The idea is also problematic. This is partially because we can’t be certain that there is no life in some of these locations. If we seed life to Mars and there is already life that we have not previously discovered, then it has the potential to drastically affect the planetary environment and harm local lifeforms. This can be ethically problematic not only because of the harm we could inflict on extraterrestrial life and extraterrestrial ecosystems, but if extraterrestrial ecosystems are contaminated it could also mean that we lose the ability to answer important scientific questions about the development of life in the universe.
One of the concerns is the possibility of interfering with an environment that we may not fully understand and may wish to study. This raises issues beyond merely interfering with potentially already existing life. A broader issue involves affecting or changing environments in space that do not have life. This concern is raised by Vidaurri who points out, “WE made something on ANOTHER world that we do not fully understand. It has an environment, even if we deemed it ‘barren’ to any life on earth.” If we wish to engage in any kind of terraforming or significant alteration of the Moon or Mars, then we face an inherent risk of contaminating a hitherto pristine environment.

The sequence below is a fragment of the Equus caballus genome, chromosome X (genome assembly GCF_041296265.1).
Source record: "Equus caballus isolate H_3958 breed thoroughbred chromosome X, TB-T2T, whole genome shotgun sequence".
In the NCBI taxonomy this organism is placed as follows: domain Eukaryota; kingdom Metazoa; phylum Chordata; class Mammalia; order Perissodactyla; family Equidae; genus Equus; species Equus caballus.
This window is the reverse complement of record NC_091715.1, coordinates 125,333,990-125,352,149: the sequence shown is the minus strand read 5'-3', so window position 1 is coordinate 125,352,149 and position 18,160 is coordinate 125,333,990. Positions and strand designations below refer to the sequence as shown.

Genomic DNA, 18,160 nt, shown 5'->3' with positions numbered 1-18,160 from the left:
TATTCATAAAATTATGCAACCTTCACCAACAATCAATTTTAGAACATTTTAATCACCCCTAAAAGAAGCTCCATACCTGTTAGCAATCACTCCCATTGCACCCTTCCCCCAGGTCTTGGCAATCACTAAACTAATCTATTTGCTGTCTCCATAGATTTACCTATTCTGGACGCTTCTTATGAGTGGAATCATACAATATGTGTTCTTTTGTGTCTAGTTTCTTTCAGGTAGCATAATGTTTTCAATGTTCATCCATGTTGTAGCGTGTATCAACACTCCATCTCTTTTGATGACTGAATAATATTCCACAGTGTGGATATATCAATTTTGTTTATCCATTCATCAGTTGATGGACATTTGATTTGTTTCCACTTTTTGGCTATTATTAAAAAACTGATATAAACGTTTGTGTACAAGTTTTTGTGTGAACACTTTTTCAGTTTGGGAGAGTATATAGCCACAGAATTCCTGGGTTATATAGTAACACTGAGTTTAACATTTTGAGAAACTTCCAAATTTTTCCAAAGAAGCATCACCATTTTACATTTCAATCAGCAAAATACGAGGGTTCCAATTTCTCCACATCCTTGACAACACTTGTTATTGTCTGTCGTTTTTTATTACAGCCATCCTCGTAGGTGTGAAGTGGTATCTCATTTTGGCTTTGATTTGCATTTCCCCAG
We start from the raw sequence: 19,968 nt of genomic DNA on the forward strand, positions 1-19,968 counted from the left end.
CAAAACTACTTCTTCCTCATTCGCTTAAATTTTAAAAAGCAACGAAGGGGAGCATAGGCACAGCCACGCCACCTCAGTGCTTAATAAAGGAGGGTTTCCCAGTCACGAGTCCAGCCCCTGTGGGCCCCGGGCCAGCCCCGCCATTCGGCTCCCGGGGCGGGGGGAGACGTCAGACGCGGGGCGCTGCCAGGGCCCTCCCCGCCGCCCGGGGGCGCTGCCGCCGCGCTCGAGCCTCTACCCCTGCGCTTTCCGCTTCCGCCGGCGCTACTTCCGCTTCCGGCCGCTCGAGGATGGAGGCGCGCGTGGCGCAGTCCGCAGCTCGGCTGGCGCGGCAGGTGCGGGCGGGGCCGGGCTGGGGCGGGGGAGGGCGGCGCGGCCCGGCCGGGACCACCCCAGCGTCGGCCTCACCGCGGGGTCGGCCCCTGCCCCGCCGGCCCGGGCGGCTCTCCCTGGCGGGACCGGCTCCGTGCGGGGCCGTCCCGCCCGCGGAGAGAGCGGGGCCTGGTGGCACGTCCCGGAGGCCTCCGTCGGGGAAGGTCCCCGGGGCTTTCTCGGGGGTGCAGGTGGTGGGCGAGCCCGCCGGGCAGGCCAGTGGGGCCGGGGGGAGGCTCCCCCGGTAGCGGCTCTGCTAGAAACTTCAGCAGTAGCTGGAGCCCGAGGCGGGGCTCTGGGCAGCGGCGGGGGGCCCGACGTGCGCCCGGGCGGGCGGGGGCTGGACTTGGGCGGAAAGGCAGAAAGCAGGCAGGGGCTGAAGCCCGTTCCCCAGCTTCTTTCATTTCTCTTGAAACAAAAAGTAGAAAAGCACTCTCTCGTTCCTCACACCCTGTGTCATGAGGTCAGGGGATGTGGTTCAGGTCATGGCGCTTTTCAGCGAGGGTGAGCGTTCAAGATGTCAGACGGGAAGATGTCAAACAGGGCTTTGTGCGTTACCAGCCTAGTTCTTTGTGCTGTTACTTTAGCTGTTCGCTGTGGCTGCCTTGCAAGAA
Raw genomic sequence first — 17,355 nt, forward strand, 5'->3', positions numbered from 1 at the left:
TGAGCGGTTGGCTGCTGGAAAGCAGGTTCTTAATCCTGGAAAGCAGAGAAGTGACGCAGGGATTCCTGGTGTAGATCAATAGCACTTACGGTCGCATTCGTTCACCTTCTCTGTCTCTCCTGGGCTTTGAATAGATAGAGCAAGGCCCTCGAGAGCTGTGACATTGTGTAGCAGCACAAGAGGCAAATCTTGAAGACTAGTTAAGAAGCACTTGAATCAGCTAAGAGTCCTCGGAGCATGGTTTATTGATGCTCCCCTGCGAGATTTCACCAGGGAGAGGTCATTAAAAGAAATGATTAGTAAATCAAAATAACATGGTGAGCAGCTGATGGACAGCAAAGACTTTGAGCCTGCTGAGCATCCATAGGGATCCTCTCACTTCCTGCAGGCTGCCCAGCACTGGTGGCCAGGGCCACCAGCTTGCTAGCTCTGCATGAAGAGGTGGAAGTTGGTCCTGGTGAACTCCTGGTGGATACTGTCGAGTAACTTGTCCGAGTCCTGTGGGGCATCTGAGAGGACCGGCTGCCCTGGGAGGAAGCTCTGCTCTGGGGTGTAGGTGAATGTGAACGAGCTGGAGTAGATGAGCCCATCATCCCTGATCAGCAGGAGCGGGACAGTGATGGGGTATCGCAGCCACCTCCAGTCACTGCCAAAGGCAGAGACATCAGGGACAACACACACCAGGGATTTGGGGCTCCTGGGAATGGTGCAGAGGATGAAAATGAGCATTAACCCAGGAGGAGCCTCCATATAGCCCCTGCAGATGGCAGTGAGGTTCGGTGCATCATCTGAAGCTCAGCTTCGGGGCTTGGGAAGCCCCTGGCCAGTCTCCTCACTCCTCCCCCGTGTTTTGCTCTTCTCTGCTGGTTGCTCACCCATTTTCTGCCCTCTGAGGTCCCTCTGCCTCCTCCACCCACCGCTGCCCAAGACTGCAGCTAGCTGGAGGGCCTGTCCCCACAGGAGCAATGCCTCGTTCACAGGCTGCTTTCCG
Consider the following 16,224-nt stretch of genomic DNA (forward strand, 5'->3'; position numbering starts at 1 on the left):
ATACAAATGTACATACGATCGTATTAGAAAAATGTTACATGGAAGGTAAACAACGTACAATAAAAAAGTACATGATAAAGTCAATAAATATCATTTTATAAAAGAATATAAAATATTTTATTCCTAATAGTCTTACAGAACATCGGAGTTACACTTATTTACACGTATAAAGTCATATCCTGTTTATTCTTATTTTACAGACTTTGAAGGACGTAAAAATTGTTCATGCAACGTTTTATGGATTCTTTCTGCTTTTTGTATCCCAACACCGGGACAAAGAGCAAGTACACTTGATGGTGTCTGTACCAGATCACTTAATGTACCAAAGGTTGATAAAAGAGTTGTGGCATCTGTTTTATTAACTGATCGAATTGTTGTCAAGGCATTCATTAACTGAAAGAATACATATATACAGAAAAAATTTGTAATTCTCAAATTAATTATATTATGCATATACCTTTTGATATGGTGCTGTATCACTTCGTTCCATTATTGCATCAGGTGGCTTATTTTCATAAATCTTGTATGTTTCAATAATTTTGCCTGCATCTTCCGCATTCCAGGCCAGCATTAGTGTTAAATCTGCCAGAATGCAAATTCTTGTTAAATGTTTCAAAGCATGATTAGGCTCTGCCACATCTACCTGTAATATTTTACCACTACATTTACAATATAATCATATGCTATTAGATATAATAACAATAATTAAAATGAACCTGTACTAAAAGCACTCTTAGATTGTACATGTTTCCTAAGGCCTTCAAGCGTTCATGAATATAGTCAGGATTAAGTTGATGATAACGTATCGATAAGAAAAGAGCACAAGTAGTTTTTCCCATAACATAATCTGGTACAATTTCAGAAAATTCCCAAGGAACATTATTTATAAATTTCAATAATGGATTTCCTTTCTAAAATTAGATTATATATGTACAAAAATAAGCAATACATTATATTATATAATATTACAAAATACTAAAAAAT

Alternatively, this raises an important question about whether environments, even lifeless ones, have some kind of moral status. For instrumental purposes, preserving a pristine, lifeless environment may allow us to study it better. However, the concern raised by Vidaurri seems to be that an environment, even a lifeless, barren one, may have some inherent moral worth and so interfering with it is morally wrong. Environmental philosophers have considered similar questions.